Diabetic retinopathy is an eye condition that can threaten the vision of people with diabetes. Diabetic retinopathy is a consequence of uncontrolled diabetes and poses a substantial risk to eyesight, potentially leading to vision loss. The key battleground is the retina, where the delicate dance of blood vessels takes a dramatic turn.
The Importance of Regular Eye Exams
Regular eye examinations are essential as part of good diabetes management. An experienced medical professional will be able to detect the early signs of diabetic retinopathy and can treat it quickly before it becomes a more serious problem. Book in for comprehensive dilated eye exams at least once a year to manage the risk of the condition.
High blood sugar levels can damage the retina. Excess sugar can damage delicate blood vessels supplying the retina, impairing visual function.
Who Is at Risk?
Diabetic retinopathy can impact people with any kind of diabetes, including gestational diabetes. If you do not deal with any concerns about your vision quickly, the condition can escalate. Some studies show over 50% of people with diabetes will eventually experience diabetic retinopathy. However, good diabetes management can minimise this risk.
Treating Diabetic Retinopathy
Acting quickly is crucial in protecting the vision of a patient with diabetic retinopathy. The earlier it is caught, the better the prognosis. The main treatment options available include:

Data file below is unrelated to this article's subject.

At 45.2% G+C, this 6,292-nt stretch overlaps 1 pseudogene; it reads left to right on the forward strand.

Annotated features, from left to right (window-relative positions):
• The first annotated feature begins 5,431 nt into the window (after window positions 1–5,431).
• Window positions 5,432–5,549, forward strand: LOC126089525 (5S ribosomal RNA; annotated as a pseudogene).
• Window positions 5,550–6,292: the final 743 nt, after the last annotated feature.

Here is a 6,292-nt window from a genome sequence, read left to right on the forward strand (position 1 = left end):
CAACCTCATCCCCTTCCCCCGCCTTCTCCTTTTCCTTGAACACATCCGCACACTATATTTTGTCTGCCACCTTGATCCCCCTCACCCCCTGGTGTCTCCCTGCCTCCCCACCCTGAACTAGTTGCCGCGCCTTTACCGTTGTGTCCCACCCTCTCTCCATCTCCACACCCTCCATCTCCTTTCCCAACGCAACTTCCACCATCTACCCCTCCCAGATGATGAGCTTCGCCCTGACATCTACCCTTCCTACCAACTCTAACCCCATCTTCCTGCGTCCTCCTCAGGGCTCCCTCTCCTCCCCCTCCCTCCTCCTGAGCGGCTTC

- Injections: In select cases, injected medications can slow the impact of diabetic retinopathy.
- Laser Treatment: specialist laser treatment can seal the leaking blood vessels and stop the progression of the condition.
- Surgical Interventions: patients who exhibit more extreme symptoms of diabetic retinopathy such as excessive bleeding or scarring within the eye may need surgical treatment. A vitrectomy is the best option in this instance.
The vitrectomy procedure takes place in hospital. You will need either a local or general anaesthetic, but most patients can go home the same day.
During a vitrectomy the surgeon will make openings in the eye and remove the majority of the eye’s vitreous, the gel-like fluid that fills the eye. The surgeon then injects a bubble or air, gas or silicone oil into the eye to hold the retina in place. They may also carry out laser or freeze treatment to reattach or repair any damage. The procedure is quick and improvements to the vision will come over time as you recover from the procedure.
Diabetic Retinopathy in London
Miss Anna Grabowska is a highly experienced vitreoretinal surgeon working in London. She carries out many vitrectomies and supports patients living with diabetic retinopathy in finding the right treatment. If you need treatment for diabetic retinopathy in London, then get in touch.